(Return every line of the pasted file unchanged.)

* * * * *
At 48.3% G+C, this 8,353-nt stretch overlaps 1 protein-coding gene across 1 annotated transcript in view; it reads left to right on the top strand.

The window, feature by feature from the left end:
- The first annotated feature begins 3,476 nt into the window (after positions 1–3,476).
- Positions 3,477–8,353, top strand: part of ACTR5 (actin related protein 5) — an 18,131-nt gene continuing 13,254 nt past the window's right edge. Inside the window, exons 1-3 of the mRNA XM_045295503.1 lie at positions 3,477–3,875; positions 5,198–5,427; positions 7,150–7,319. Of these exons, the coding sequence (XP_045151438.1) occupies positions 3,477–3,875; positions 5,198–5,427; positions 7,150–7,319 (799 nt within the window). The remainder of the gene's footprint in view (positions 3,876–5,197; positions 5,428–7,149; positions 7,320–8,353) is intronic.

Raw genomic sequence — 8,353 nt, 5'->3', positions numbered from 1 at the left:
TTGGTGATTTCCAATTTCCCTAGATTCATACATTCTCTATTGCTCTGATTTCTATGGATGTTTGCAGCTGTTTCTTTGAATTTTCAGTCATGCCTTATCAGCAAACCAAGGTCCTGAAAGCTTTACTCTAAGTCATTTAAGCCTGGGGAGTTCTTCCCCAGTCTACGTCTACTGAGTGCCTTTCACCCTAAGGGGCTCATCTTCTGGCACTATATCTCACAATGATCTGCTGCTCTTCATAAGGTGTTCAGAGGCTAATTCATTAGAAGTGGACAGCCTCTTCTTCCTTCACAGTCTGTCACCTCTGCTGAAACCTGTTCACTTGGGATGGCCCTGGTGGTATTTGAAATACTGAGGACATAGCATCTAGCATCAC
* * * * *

At 48.3% G+C, this 8,353-nt stretch overlaps 1 protein-coding gene across 1 annotated transcript in view; it reads left to right on the top strand.

The window, feature by feature from the left end:
- The first annotated feature begins 3,476 nt into the window (after positions 1–3,476).
- Positions 3,477–8,353, top strand: part of ACTR5 (actin related protein 5) — an 18,131-nt gene continuing 13,254 nt past the window's right edge. Inside the window, exons 1-3 of the mRNA XM_045295503.1 lie at positions 3,477–3,875; positions 5,198–5,427; positions 7,150–7,319. Of these exons, the coding sequence (XP_045151438.1) occupies positions 3,477–3,875; positions 5,198–5,427; positions 7,150–7,319 (799 nt within the window). The remainder of the gene's footprint in view (positions 3,876–5,197; positions 5,428–7,149; positions 7,320–8,353) is intronic.

Raw genomic sequence — 8,353 nt, 5'->3', positions numbered from 1 at the left:
TTGGTGATTTCCAATTTCCCTAGATTCATACATTCTCTATTGCTCTGATTTCTATGGATGTTTGCAGCTGTTTCTTTGAATTTTCAGTCATGCCTTATCAGCAAACCAAGGTCCTGAAAGCTTTACTCTAAGTCATTTAAGCCTGGGGAGTTCTTCCCCAGTCTACGTCTACTGAGTGCCTTTCACCCTAAGGGGCTCATCTTCTGGCACTATATCTCACAATGATCTGCTGCTCTTCATAAGGTGTTCAGAGGCTAATTCATTAGAAGTGGACAGCCTCTTCTTCCTTCACAGTCTGTCACCTCTGCTGAAACCTGTTCACTTGGGATGGCCCTGGTGGTATTTGAAATACTGAGGACATAGCATCTAGCATCAC